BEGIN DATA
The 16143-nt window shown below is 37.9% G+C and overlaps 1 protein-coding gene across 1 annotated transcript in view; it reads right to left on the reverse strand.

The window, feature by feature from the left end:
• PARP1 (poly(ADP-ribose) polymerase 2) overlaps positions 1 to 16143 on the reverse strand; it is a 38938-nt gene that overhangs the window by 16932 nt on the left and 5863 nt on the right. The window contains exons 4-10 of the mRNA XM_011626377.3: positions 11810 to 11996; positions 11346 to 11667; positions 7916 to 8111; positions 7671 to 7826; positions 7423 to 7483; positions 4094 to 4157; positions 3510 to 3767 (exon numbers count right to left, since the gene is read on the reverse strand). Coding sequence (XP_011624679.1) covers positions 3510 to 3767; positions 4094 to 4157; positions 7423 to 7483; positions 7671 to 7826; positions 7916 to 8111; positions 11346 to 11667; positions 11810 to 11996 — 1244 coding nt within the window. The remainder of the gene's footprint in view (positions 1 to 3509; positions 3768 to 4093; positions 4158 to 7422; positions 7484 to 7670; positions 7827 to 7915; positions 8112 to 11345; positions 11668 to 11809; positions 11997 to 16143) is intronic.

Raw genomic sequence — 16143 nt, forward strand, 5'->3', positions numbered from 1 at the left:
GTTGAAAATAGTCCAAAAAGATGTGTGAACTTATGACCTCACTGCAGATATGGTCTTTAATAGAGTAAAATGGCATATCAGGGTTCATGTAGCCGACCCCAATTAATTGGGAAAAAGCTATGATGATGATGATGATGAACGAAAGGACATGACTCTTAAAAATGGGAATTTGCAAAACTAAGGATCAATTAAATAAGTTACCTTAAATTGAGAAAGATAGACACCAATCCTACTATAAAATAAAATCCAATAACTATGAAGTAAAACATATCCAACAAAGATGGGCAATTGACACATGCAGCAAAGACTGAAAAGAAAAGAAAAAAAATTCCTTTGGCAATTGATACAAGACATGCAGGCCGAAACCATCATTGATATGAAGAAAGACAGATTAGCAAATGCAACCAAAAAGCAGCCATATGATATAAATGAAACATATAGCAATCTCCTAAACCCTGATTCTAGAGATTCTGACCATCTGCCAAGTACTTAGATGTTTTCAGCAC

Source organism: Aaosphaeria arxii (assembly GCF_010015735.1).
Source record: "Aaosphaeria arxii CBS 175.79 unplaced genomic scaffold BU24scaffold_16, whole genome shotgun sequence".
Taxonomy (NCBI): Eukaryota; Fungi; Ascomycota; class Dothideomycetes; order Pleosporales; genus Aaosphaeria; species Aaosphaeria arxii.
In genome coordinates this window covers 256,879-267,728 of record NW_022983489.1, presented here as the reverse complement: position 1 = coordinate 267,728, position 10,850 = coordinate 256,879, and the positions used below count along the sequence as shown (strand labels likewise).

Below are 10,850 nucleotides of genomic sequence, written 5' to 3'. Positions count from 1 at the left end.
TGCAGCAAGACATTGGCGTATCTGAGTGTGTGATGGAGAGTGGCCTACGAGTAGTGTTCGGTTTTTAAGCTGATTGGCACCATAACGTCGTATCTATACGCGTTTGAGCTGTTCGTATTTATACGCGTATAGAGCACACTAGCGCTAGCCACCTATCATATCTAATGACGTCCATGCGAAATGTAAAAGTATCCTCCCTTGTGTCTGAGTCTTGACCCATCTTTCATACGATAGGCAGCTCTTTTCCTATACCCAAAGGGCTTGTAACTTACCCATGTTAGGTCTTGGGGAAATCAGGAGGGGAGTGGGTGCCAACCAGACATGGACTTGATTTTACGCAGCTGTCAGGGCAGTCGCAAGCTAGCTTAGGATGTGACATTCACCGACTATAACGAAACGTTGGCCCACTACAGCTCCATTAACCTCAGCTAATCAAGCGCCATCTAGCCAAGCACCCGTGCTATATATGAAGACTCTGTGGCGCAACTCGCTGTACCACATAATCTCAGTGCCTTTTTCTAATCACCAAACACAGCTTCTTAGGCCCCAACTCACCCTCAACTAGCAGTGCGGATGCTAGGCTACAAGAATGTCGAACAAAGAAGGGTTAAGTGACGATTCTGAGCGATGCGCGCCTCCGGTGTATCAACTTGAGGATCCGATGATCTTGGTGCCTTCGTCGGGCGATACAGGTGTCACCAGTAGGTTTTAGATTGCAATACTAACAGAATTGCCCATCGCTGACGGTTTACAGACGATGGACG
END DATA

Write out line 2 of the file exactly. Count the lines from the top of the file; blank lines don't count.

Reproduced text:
The window, feature by feature from the left end: